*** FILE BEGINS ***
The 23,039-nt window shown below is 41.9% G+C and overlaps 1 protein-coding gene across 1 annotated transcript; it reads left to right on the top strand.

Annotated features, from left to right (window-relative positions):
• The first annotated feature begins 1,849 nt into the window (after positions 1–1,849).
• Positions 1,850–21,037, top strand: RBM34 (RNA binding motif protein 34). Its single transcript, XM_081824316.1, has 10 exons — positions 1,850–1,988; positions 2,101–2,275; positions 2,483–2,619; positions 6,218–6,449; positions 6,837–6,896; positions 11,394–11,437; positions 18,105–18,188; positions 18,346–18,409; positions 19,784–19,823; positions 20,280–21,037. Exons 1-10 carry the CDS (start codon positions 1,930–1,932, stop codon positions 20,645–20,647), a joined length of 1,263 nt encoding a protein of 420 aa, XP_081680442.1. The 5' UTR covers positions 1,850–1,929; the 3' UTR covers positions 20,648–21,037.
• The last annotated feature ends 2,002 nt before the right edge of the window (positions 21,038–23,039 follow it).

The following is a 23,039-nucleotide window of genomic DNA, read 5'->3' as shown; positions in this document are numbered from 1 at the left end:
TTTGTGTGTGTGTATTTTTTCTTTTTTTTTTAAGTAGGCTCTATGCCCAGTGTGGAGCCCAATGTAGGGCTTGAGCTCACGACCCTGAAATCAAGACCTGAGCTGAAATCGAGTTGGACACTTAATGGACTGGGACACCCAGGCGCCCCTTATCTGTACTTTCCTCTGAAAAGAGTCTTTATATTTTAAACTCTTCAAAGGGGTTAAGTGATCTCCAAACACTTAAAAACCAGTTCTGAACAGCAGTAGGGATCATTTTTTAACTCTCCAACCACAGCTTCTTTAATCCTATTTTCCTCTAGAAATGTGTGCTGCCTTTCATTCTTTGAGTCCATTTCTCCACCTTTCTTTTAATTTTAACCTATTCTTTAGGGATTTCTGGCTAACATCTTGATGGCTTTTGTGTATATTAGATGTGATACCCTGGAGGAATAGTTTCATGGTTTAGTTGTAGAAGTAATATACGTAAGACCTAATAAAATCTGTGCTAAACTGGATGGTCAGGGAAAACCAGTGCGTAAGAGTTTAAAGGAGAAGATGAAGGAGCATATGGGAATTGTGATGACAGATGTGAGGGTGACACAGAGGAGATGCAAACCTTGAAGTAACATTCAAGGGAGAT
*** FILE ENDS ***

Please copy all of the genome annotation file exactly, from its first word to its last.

The 23,039-nt window shown below is 41.9% G+C and overlaps 1 protein-coding gene across 1 annotated transcript; it reads left to right on the top strand.

Annotated features, from left to right (window-relative positions):
• The first annotated feature begins 1,849 nt into the window (after positions 1–1,849).
• Positions 1,850–21,037, top strand: RBM34 (RNA binding motif protein 34). Its single transcript, XM_081824316.1, has 10 exons — positions 1,850–1,988; positions 2,101–2,275; positions 2,483–2,619; positions 6,218–6,449; positions 6,837–6,896; positions 11,394–11,437; positions 18,105–18,188; positions 18,346–18,409; positions 19,784–19,823; positions 20,280–21,037. Exons 1-10 carry the CDS (start codon positions 1,930–1,932, stop codon positions 20,645–20,647), a joined length of 1,263 nt encoding a protein of 420 aa, XP_081680442.1. The 5' UTR covers positions 1,850–1,929; the 3' UTR covers positions 20,648–21,037.
• The last annotated feature ends 2,002 nt before the right edge of the window (positions 21,038–23,039 follow it).

The following is a 23,039-nucleotide window of genomic DNA, read 5'->3' as shown; positions in this document are numbered from 1 at the left end:
TTTGTGTGTGTGTATTTTTTCTTTTTTTTTTAAGTAGGCTCTATGCCCAGTGTGGAGCCCAATGTAGGGCTTGAGCTCACGACCCTGAAATCAAGACCTGAGCTGAAATCGAGTTGGACACTTAATGGACTGGGACACCCAGGCGCCCCTTATCTGTACTTTCCTCTGAAAAGAGTCTTTATATTTTAAACTCTTCAAAGGGGTTAAGTGATCTCCAAACACTTAAAAACCAGTTCTGAACAGCAGTAGGGATCATTTTTTAACTCTCCAACCACAGCTTCTTTAATCCTATTTTCCTCTAGAAATGTGTGCTGCCTTTCATTCTTTGAGTCCATTTCTCCACCTTTCTTTTAATTTTAACCTATTCTTTAGGGATTTCTGGCTAACATCTTGATGGCTTTTGTGTATATTAGATGTGATACCCTGGAGGAATAGTTTCATGGTTTAGTTGTAGAAGTAATATACGTAAGACCTAATAAAATCTGTGCTAAACTGGATGGTCAGGGAAAACCAGTGCGTAAGAGTTTAAAGGAGAAGATGAAGGAGCATATGGGAATTGTGATGACAGATGTGAGGGTGACACAGAGGAGATGCAAACCTTGAAGTAACATTCAAGGGAGAT